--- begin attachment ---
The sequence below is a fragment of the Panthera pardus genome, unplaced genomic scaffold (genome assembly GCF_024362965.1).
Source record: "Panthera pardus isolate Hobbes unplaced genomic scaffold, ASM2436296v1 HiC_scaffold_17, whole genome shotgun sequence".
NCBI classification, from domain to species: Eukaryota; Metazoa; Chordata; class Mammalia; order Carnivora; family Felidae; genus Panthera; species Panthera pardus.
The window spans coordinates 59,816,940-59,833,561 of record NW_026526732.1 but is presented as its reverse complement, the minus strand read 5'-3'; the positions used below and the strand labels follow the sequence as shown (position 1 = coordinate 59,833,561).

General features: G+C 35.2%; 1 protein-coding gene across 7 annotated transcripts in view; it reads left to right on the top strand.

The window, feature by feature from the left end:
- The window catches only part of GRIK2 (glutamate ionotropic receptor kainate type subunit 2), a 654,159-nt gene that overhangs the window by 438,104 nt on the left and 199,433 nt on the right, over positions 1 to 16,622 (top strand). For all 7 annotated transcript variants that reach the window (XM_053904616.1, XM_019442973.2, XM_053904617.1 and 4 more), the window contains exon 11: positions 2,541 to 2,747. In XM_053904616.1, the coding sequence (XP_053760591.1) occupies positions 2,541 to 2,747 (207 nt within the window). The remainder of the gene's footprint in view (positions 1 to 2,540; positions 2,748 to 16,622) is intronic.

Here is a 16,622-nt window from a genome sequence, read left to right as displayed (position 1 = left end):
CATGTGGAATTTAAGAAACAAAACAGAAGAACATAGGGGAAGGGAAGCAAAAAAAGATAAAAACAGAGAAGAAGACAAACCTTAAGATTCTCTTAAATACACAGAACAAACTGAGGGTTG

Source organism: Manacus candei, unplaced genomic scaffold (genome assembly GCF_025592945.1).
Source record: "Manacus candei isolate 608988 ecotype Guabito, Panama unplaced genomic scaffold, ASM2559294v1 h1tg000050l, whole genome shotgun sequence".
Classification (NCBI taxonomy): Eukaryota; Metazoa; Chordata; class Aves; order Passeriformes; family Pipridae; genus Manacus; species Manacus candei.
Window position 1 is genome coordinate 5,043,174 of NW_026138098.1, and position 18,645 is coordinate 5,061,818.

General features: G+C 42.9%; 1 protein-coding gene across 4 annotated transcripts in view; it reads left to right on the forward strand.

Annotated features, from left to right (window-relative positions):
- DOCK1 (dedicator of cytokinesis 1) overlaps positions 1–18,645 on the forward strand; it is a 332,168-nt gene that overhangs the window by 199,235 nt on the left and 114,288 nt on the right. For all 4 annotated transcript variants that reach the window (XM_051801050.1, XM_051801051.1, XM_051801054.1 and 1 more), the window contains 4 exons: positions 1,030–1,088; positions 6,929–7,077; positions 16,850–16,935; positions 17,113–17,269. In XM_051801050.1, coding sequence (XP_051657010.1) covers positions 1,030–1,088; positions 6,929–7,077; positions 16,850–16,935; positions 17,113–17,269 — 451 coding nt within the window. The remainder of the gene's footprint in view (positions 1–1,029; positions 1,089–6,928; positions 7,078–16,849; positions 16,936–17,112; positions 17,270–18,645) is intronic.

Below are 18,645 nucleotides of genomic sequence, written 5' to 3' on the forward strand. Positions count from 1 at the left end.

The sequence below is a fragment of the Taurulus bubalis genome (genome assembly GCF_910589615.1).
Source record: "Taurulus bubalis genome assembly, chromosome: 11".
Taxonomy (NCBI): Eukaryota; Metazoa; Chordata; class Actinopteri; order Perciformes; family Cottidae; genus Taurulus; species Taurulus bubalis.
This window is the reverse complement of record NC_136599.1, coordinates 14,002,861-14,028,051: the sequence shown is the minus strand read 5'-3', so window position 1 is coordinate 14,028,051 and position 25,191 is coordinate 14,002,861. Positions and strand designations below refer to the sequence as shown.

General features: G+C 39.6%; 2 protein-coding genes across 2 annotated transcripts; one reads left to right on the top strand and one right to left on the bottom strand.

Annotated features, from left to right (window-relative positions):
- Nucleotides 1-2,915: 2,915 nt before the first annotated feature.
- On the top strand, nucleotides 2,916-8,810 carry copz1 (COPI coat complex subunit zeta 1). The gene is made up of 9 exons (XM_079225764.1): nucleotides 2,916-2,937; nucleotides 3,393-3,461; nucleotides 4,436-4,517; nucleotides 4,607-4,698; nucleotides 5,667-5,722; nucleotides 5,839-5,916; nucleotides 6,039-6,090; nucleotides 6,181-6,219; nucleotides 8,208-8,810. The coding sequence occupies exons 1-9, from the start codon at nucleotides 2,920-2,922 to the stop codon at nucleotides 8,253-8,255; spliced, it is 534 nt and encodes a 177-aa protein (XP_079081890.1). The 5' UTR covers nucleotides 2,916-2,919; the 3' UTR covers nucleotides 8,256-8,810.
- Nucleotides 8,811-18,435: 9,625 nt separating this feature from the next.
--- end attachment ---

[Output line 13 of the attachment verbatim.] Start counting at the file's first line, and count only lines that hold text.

Window position 1 is genome coordinate 5,043,174 of NW_026138098.1, and position 18,645 is coordinate 5,061,818.